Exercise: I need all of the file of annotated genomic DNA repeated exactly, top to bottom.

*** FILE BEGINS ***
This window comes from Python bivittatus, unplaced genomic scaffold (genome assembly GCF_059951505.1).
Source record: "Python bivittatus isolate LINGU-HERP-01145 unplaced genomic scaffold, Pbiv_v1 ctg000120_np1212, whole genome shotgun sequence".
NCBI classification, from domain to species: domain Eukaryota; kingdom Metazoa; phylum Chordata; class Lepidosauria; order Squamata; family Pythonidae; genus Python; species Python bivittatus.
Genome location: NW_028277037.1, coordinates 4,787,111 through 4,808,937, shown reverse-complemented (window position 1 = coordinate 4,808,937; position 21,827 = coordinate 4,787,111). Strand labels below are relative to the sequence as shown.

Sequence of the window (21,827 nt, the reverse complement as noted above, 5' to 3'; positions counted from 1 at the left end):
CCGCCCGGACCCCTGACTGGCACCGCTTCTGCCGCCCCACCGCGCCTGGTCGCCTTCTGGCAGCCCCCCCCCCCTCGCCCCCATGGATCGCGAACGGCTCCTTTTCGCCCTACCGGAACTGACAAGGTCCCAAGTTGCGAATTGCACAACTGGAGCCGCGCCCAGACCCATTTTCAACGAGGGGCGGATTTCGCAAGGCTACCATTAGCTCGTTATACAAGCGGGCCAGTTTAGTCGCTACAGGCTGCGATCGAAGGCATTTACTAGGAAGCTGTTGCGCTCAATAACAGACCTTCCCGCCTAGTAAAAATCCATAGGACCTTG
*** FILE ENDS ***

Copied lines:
This window comes from Python bivittatus, unplaced genomic scaffold (genome assembly GCF_059951505.1).
Source record: "Python bivittatus isolate LINGU-HERP-01145 unplaced genomic scaffold, Pbiv_v1 ctg000120_np1212, whole genome shotgun sequence".
NCBI classification, from domain to species: domain Eukaryota; kingdom Metazoa; phylum Chordata; class Lepidosauria; order Squamata; family Pythonidae; genus Python; species Python bivittatus.
Genome location: NW_028277037.1, coordinates 4,787,111 through 4,808,937, shown reverse-complemented (window position 1 = coordinate 4,808,937; position 21,827 = coordinate 4,787,111). Strand labels below are relative to the sequence as shown.

Sequence of the window (21,827 nt, the reverse complement as noted above, 5' to 3'; positions counted from 1 at the left end):
CCGCCCGGACCCCTGACTGGCACCGCTTCTGCCGCCCCACCGCGCCTGGTCGCCTTCTGGCAGCCCCCCCCCCCTCGCCCCCATGGATCGCGAACGGCTCCTTTTCGCCCTACCGGAACTGACAAGGTCCCAAGTTGCGAATTGCACAACTGGAGCCGCGCCCAGACCCATTTTCAACGAGGGGCGGATTTCGCAAGGCTACCATTAGCTCGTTATACAAGCGGGCCAGTTTAGTCGCTACAGGCTGCGATCGAAGGCATTTACTAGGAAGCTGTTGCGCTCAATAACAGACCTTCCCGCCTAGTAAAAATCCATAGGACCTTG